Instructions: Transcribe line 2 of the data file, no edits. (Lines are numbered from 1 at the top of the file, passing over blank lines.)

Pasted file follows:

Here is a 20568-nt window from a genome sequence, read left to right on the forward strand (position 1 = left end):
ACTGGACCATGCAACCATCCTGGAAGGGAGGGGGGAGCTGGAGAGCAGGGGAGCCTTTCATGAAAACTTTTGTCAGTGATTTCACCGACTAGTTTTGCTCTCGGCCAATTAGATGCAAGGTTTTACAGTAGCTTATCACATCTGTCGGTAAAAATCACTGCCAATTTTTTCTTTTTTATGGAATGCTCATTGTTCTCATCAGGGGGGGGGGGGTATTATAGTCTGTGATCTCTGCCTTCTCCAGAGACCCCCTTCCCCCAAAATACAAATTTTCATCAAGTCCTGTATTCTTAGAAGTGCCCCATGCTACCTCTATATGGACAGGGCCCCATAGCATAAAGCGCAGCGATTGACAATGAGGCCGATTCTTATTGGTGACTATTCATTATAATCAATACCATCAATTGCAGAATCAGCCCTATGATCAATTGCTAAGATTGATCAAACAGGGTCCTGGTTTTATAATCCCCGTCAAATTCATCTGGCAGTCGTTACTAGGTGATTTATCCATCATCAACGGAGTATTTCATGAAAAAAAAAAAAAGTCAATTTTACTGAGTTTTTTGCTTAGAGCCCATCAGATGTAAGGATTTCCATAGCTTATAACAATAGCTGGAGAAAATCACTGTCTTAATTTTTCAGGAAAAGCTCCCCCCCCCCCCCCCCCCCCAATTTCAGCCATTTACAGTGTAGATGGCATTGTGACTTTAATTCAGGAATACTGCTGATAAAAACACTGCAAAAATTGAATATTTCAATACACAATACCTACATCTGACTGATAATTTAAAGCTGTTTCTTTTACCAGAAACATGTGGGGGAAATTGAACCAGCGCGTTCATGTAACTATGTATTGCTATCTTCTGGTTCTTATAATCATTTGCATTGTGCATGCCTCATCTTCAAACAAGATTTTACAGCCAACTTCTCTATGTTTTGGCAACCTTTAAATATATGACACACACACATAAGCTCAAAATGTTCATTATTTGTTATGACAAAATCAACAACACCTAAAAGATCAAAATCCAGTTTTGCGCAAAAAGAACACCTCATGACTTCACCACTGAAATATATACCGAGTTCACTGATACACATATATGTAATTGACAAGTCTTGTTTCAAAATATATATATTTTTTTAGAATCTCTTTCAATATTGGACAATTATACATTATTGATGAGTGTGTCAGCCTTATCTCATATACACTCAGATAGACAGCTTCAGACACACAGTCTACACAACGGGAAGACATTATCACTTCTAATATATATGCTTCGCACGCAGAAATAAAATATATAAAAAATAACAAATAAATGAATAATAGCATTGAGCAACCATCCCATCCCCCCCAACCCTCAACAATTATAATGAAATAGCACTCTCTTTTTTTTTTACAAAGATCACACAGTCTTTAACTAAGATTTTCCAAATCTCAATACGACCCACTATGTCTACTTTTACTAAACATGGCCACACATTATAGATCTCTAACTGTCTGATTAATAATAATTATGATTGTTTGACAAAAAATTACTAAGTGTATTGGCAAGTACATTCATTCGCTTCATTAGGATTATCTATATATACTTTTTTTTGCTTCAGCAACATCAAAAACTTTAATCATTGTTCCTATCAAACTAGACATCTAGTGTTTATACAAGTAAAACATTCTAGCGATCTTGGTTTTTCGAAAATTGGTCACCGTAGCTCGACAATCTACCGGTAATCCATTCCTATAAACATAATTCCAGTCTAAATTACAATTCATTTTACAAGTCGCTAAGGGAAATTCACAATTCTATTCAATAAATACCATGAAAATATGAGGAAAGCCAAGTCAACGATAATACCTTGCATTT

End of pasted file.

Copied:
ACTGGACCATGCAACCATCCTGGAAGGGAGGGGGGAGCTGGAGAGCAGGGGAGCCTTTCATGAAAACTTTTGTCAGTGATTTCACCGACTAGTTTTGCTCTCGGCCAATTAGATGCAAGGTTTTACAGTAGCTTATCACATCTGTCGGTAAAAATCACTGCCAATTTTTTCTTTTTTATGGAATGCTCATTGTTCTCATCAGGGGGGGGGGGGTATTATAGTCTGTGATCTCTGCCTTCTCCAGAGACCCCCTTCCCCCAAAATACAAATTTTCATCAAGTCCTGTATTCTTAGAAGTGCCCCATGCTACCTCTATATGGACAGGGCCCCATAGCATAAAGCGCAGCGATTGACAATGAGGCCGATTCTTATTGGTGACTATTCATTATAATCAATACCATCAATTGCAGAATCAGCCCTATGATCAATTGCTAAGATTGATCAAACAGGGTCCTGGTTTTATAATCCCCGTCAAATTCATCTGGCAGTCGTTACTAGGTGATTTATCCATCATCAACGGAGTATTTCATGAAAAAAAAAAAAAGTCAATTTTACTGAGTTTTTTGCTTAGAGCCCATCAGATGTAAGGATTTCCATAGCTTATAACAATAGCTGGAGAAAATCACTGTCTTAATTTTTCAGGAAAAGCTCCCCCCCCCCCCCCCCCCCCAATTTCAGCCATTTACAGTGTAGATGGCATTGTGACTTTAATTCAGGAATACTGCTGATAAAAACACTGCAAAAATTGAATATTTCAATACACAATACCTACATCTGACTGATAATTTAAAGCTGTTTCTTTTACCAGAAACATGTGGGGGAAATTGAACCAGCGCGTTCATGTAACTATGTATTGCTATCTTCTGGTTCTTATAATCATTTGCATTGTGCATGCCTCATCTTCAAACAAGATTTTACAGCCAACTTCTCTATGTTTTGGCAACCTTTAAATATATGACACACACACATAAGCTCAAAATGTTCATTATTTGTTATGACAAAATCAACAACACCTAAAAGATCAAAATCCAGTTTTGCGCAAAAAGAACACCTCATGACTTCACCACTGAAATATATACCGAGTTCACTGATACACATATATGTAATTGACAAGTCTTGTTTCAAAATATATATATTTTTTTAGAATCTCTTTCAATATTGGACAATTATACATTATTGATGAGTGTGTCAGCCTTATCTCATATACACTCAGATAGACAGCTTCAGACACACAGTCTACACAACGGGAAGACATTATCACTTCTAATATATATGCTTCGCACGCAGAAATAAAATATATAAAAAATAACAAATAAATGAATAATAGCATTGAGCAACCATCCCATCCCCCCCAACCCTCAACAATTATAATGAAATAGCACTCTCTTTTTTTTTTACAAAGATCACACAGTCTTTAACTAAGATTTTCCAAATCTCAATACGACCCACTATGTCTACTTTTACTAAACATGGCCACACATTATAGATCTCTAACTGTCTGATTAATAATAATTATGATTGTTTGACAAAAAATTACTAAGTGTATTGGCAAGTACATTCATTCGCTTCATTAGGATTATCTATATATACTTTTTTTTGCTTCAGCAACATCAAAAACTTTAATCATTGTTCCTATCAAACTAGACATCTAGTGTTTATACAAGTAAAACATTCTAGCGATCTTGGTTTTTCGAAAATTGGTCACCGTAGCTCGACAATCTACCGGTAATCCATTCCTATAAACATAATTCCAGTCTAAATTACAATTCATTTTACAAGTCGCTAAGGGAAATTCACAATTCTATTCAATAAATACCATGAAAATATGAGGAAAGCCAAGTCAACGATAATACCTTGCATTT